Fiction


Tuesday, November 30th, 2010


the rabbits

by Tony Rauch


There is a panicked tapping at my window late at night. I turn and sit up, only to find a strange, shadowy figure outside my window. “Come on, man, let me in. Come on,” the stranger whispers urgently. “Please, please. Don’t let them take me. Don’t let them take me.” And then nothing.

I gaze up at the drizzly night, clouds swirling and folding and twisting and overlapping and merging - all slowly turning grays, all fluid and murky, like puddles in the sky.

I roll over and try to go back to sleep, but the tapping resumes after a moment. I sit up again and lift the pane to crack the window. And there in the mist of drizzle is a giant rabbit dressed in a green top hat and plaid vest. “Please,” he leans his head in and whispers. “The foxes . . the foxes are out,” then looks about frantically. “Please. Please. I-I will grant you two . . ah, three wishes.” It’s as if the rabbit is trying to determine an appropriate and fair amount. He is a big one, five-feet-six-inches at least. He begins to hop up and down anxiously.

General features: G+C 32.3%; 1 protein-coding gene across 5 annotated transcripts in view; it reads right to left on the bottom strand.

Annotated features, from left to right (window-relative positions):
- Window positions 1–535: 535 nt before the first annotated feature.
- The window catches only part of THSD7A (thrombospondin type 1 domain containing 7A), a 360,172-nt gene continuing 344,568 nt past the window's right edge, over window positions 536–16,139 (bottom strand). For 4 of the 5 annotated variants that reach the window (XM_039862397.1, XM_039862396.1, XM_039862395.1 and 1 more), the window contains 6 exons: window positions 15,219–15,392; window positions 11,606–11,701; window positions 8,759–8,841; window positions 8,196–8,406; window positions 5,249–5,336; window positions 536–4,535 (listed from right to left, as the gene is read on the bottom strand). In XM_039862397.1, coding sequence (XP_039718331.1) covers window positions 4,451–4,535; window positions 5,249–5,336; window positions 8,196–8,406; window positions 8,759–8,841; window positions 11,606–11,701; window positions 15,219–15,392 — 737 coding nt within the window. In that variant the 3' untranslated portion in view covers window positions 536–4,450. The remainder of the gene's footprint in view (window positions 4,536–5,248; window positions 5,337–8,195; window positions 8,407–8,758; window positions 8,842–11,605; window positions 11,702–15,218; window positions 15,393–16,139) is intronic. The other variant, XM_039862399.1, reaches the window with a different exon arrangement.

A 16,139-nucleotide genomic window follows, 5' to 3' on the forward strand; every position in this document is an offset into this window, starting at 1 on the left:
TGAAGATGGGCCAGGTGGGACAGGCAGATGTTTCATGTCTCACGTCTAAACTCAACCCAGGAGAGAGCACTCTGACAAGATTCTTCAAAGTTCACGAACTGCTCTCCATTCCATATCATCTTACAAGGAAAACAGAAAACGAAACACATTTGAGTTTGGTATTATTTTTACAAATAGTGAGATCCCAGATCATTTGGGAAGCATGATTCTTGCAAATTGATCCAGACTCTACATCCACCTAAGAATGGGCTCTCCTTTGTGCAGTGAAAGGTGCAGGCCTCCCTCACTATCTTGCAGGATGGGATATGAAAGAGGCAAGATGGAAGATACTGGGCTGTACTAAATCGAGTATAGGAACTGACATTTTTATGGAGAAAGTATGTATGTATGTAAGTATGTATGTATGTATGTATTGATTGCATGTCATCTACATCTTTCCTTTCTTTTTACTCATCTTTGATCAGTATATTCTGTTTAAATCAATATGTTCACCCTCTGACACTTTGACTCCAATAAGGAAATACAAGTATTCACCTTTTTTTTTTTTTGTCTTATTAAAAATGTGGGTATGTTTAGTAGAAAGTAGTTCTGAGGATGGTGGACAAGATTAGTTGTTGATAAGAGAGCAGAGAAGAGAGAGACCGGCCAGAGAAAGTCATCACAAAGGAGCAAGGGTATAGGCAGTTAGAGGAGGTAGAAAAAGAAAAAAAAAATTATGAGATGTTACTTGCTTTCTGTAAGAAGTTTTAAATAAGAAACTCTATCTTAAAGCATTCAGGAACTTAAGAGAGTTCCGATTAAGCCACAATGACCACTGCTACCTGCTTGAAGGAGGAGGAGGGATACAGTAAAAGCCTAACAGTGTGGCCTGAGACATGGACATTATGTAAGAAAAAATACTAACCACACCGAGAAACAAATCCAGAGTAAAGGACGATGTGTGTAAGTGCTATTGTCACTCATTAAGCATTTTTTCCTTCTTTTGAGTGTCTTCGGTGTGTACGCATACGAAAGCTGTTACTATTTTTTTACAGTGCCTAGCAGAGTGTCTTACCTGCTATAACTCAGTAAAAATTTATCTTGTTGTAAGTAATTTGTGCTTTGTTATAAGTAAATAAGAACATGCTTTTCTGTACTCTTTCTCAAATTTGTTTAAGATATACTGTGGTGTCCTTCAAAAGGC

“You’re a tall one,” I rub my eyes.

“Well, not really, I’m actually kind of short for where I come from. . . Now whadda ya say, kid, huh, how’s ‘bout lettin’ me in?”

“Has your relative ‘shortness’ affected you in any manner of a psychological nature?” I wonder out loud.

“No. No, kid. I’m not a compulsive liar or over-competitive nut or insecure jerk or anything like that. I’m not compelled to tear others down, nor will you find me strutting about like some phony poser,” the rabbit continues his antsy hop.
“Oh, well that’s good, ‘cause you know how mean some people can be for no real reason, I mean who knows why people behave the way . . .”

“Yeah, yeah. . .”

“. . . Plus, I happen to sleep with a filed down and sharpened spoon taped in my hand - just in case, you dig? See,” I hold it up. “Like this,” and examine it with pride. “I‘d sure hate to have to jab you with it, like this,” I poke at the air around me. “Jab you about the midsection . . . and maybe happen to loosen-up some of your more important internal organs . . .”

“I’m o.k., kid, don’t worry about me. Now, about coming in?”

“Yeah, I guess, . .” I grumble, swinging my legs out of bed.

“But mind your manners,“ I hold up my shiv for the rabbit to consider, then nod over to the back door, and the big rabbit nods back, to signal he understands my instructions, then disappears into the smoky, dark drizzle.